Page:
Why some planets spin backward

WASHINGTON Fri May 13, 2011 8:55am EDT

This false-color composite image, released by NASA September 23, 2010, is constructed from data obtained by NASA's Cassini spacecraft, shows the glow of auroras streaking out about 1,000 kilometers (600 miles) from the cloud tops of Saturn's south polar region REUTERS/NASA/JPL/University of Arizona/University of Leicester/Handout

This false-color composite image, released by NASA September 23, 2010, is constructed from data obtained by NASA's Cassini spacecraft, shows the glow of auroras streaking out about 1,000 kilometers (600 miles) from the cloud tops of Saturn's south polar region

Credit: Reuters/NASA/JPL/University of Arizona/University of Leicester/Handout

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WASHINGTON (Reuters) - Some planets are just flipping backward.

Of the more than 500 planets detected around stars besides our Sun, the vast majority appear to spin the same way the star does, scientists reported on Wednesday in the journal Nature.

But some of these extrasolar planets spin in the opposite direction of the stars they orbit, astronomers found. These strange, backward-spinning planets are usually gassy giants called hot Jupiters, not rocky orbs like Earth.

Besides their backwards twirling, which the astronomers call flipped orbits, these big planets huddle close to their stars, unlike Jupiter, which is about 483 million miles (778 million km) from the Sun, more than five times as distant from the Sun as Earth.

"That's really weird, and it's even weirder because the planet is so close to the star," Frederic Rasio of Northwestern University said in a statement.

"How can one be spinning one way and the other orbiting exactly the other way? It's crazy. It so obviously violates our most basic picture of planet and star formation."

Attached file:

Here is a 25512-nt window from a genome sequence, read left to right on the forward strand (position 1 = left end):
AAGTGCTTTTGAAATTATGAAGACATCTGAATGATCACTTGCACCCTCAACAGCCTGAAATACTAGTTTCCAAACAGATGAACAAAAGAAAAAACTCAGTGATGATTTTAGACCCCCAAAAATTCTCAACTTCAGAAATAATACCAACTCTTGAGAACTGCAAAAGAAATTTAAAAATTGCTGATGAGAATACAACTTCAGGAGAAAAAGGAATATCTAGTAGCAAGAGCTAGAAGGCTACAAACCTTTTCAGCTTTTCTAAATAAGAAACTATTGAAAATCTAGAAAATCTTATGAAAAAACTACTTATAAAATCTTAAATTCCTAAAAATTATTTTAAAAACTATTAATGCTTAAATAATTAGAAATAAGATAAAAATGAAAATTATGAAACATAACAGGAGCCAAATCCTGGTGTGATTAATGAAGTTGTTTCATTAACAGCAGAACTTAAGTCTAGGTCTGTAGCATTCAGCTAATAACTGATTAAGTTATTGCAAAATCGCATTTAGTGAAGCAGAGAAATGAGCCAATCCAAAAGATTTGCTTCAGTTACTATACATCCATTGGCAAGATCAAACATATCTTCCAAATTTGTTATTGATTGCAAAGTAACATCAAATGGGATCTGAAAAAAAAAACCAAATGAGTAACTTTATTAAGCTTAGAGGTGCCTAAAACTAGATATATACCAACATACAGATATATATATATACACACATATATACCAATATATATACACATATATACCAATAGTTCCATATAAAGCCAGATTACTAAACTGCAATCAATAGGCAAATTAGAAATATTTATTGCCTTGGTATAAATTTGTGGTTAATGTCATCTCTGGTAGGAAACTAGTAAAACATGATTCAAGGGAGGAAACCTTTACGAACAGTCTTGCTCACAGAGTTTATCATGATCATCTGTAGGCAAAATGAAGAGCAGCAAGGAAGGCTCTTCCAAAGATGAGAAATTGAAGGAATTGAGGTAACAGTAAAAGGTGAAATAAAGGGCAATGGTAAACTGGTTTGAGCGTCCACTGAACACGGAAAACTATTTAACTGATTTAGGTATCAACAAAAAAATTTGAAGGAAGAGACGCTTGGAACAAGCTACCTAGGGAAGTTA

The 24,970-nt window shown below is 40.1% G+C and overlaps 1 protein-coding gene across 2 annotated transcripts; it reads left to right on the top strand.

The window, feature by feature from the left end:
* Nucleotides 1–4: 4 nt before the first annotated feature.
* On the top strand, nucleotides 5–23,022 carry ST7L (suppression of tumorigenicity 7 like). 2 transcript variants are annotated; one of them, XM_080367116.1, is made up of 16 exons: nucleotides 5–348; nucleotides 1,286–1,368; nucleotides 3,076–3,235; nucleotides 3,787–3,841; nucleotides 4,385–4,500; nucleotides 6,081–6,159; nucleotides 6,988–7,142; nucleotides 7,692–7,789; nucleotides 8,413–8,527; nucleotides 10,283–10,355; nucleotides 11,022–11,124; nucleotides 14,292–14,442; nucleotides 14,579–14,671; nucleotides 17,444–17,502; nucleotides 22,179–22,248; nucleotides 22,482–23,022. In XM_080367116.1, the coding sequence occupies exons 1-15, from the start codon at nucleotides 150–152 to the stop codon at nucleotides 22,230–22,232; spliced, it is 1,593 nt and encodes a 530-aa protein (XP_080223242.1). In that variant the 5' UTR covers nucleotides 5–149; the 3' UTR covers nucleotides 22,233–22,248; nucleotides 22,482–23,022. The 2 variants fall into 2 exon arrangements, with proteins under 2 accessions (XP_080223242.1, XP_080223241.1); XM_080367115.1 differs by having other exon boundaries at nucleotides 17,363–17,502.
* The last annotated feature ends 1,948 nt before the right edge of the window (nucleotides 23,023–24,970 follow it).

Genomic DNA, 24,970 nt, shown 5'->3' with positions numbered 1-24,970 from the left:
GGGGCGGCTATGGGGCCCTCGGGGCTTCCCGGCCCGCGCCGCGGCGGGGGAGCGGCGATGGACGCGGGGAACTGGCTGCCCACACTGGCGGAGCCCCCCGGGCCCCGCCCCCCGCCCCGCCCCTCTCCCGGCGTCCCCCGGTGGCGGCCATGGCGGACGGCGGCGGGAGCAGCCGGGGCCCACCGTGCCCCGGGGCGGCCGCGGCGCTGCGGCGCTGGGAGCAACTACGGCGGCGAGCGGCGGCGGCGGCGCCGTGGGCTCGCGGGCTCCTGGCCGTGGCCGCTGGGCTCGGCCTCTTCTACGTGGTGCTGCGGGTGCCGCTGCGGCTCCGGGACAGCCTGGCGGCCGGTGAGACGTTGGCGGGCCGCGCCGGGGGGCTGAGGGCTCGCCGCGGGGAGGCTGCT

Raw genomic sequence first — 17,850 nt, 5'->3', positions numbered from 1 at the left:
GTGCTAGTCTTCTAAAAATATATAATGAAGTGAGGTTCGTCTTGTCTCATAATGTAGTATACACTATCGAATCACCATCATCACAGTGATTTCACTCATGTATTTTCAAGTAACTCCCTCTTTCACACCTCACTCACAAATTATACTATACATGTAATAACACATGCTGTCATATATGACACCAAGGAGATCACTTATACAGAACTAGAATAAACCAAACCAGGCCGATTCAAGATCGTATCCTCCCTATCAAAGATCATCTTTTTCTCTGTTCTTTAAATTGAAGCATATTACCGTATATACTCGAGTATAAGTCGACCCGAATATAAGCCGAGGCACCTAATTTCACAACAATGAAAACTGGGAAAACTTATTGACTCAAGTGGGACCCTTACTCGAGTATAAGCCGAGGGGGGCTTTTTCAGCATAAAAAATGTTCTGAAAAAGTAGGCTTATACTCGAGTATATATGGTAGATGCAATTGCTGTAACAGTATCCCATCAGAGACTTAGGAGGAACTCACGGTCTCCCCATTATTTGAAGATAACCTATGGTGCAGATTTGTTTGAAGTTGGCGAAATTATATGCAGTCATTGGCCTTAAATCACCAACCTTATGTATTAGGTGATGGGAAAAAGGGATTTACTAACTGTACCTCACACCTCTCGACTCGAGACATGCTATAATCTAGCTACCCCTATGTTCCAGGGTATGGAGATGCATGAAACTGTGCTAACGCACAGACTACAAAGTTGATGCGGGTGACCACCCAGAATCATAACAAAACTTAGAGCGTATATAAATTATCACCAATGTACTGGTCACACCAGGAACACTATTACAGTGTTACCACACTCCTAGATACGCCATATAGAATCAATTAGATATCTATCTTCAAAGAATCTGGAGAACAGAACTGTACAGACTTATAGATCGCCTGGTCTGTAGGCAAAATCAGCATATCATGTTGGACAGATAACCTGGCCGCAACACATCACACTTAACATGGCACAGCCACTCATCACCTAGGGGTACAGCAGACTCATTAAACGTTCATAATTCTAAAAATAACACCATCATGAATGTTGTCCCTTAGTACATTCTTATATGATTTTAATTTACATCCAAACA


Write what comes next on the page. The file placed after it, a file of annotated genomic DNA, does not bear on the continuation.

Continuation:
Astronomers have long theorized that big gas planets form further away from their stars, while Earth-like rocks are born closer in.

But just because a Jupiter-like planet forms in the planetary boondocks doesn't mean it stays there, Rasio and his colleagues reported.

When planetary systems contain more than one planet, in addition to a star, each planet has its own gravitational force, causing the planets to interact and eventually pulling the gas giants close to the star and even reversing its orbit, the scientists found.

This process is known as gravitational perturbation, or an exchange of angular momentum.

Astronomers have been detecting extrasolar planets since 1995, but have seen only a handful. The others are inferred by the gravitational pull they exert on the stars they orbit, creating a starry wobble that indicates one or more planets present but unseen in the planetary system.

The National Science Foundation supported this research.

(Editing by Todd Eastham)

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Comments (6)
APE-CAN wrote:
Has anyone thought that there is nothing weird at all about a small percentage of planets spinning in the opposite direction? Massive gravitational pulls from various wandering celestial objects travelling perpendicular to the plane of a solar system can “grab” or smash into a planet and flip it 180 degrees. We don’t need a complex computer program to envision that scenario.

May 14, 2011 4:12pm EDT  --  Report as abuse
poppyrich wrote:
So…why do some planets spin backwards? The title implies that this question was answered at some point in the research that has been quoted here. Why pretend to have an answer when you don’t?

May 14, 2011 7:41pm EDT  --  Report as abuse
nfarnold21 wrote:
New planet have been being discovered when a telescope is fixed on a star for an extended period of time. As the planet passes in front of the star the luminosity decreases. This is the only way that we will be able to discover new planets until the Webb telescope is launched in 2012. That being said the only way that we can judge the spin of a planet is by using red light and blue light shift which can not be judged in this fashion. Also these gas giants would not be able to spin in retro-grade motion due to their density. Planets only acquire a retro-grade motion if that have been hit by a large object that has altered it’s path, a planets with a large rocky core or frozen surface are the only candidates for this.

May 15, 2011 2:46pm EDT  --  Report as abuse
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